Why should teaching geoscience students about societal or economic issues such as population, poverty and health be important? It’s not just because it is relevant contextual knowledge for the modern day geoscientist, but it is also essential for helping give students in primary, secondary or undergraduate education the ‘real life’ application and context they need to understand and enjoy a subject.
Many science lessons are filled with theory and limited practical lessons that do little to enthuse students. It is difficult to have to sit and listen to a lesson all about the atom, when most students know they probably won’t ever come into visual contact with one or need to apply knowledge of electron shells in their daily life. Maybe a greater issue for geoscientists is that students who come into contact with a rock will probably see it as nothing more than the stuff they stand on every day. And while fossils, dinosaurs and volcanic eruptions are great ways to get students engaged, they provide a tunnelled view of the role of the geosciences in science and society.
So here is my proposal. Let’s get students excited about things like this:
By teaching them about things like this:
By using context and real life issues in the classroom to teach the uses of science, students can take a real interest in the geosciences.
Case in point: I recently read The New York Times’ Ideas for Improving Science Education by Claudia Dreifus – a crowdsourced set of responses from American scientists, educators and students about how to enhance science education. The article had some sterling responses that resonate not just with American education systems but with science education across the globe:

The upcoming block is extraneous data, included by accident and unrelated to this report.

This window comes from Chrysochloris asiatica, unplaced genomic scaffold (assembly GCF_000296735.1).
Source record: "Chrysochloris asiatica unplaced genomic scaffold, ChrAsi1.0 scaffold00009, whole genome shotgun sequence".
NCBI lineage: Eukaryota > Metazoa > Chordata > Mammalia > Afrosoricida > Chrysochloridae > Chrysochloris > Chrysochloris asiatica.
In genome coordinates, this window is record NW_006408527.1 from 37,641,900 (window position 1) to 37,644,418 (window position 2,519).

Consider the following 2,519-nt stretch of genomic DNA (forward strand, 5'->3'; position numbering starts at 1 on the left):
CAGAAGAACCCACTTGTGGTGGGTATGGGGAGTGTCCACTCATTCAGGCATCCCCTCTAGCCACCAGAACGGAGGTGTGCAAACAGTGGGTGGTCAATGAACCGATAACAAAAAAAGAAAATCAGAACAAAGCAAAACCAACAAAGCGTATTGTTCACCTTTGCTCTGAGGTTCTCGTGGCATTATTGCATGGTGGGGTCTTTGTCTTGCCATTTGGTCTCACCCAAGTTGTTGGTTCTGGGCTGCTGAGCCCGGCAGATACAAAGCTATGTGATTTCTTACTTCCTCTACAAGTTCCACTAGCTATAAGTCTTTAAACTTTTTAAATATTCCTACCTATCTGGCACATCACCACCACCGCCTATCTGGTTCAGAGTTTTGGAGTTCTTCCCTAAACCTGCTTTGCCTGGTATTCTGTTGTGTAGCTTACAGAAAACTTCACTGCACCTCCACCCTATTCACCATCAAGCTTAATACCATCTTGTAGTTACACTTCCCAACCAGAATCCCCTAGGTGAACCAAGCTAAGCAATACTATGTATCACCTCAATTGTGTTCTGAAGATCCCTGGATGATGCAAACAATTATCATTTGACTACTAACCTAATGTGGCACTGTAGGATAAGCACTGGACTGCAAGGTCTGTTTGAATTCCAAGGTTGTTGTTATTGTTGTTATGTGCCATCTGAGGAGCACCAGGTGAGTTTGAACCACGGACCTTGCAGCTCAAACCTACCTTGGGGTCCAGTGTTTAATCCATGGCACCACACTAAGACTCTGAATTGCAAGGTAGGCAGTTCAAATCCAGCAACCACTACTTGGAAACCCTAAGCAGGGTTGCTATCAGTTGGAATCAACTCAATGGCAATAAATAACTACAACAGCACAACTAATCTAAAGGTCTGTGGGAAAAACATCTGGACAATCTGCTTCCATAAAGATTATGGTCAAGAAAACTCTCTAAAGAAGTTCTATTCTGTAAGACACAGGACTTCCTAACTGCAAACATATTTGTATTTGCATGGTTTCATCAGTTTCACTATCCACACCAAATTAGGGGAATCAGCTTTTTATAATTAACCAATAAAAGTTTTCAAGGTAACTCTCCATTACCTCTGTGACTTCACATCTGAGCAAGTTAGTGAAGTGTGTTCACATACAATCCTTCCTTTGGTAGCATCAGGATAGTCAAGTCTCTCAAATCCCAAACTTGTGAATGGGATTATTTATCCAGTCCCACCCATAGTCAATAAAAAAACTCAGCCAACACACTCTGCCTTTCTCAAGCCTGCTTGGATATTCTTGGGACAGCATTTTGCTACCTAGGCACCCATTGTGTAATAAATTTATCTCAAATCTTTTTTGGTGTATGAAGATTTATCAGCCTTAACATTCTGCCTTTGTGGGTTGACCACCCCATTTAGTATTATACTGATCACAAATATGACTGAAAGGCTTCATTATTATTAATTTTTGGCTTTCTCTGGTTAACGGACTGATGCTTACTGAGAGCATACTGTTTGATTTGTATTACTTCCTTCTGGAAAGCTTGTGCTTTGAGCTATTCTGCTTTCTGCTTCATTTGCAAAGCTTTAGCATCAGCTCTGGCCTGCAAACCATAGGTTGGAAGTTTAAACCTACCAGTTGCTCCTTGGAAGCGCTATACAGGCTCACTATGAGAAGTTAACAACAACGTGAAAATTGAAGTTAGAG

“One of the problems I have during math class is not understanding the reasoning behind what we are doing. The teacher will put something on the board and say, “This is how you do it,” and I’m thinking, “Why does that make sense?” …I’d rather understand than just memorize formulas.”
– Naomi Mburu, High school senior, Baltimore
Another problem, aside from putting context into lessons, is the ability to understand the deeper workings of science – the basic scientific processes behind research, such as logical thinking – a concept key to mathematics as well. Involving families also helps students understand why basic science is important and lets them attain a deeper understanding of the subject:
“At Scientific American, we’ve been moving this idea forward by providing simple science-related activities that parents and kids can do with items they have around the house.”
– Mariette DiChristina, Editor in chief, Scientific American
Scientific American have developed their own initiative called Bring Science Home that engages families with science outside of the classroom to help people understand how science is useful in everyday life. By adding context to the lesson plan, such as including discussions about arts and humanities topics, students can build a lasting interest in scientific subjects: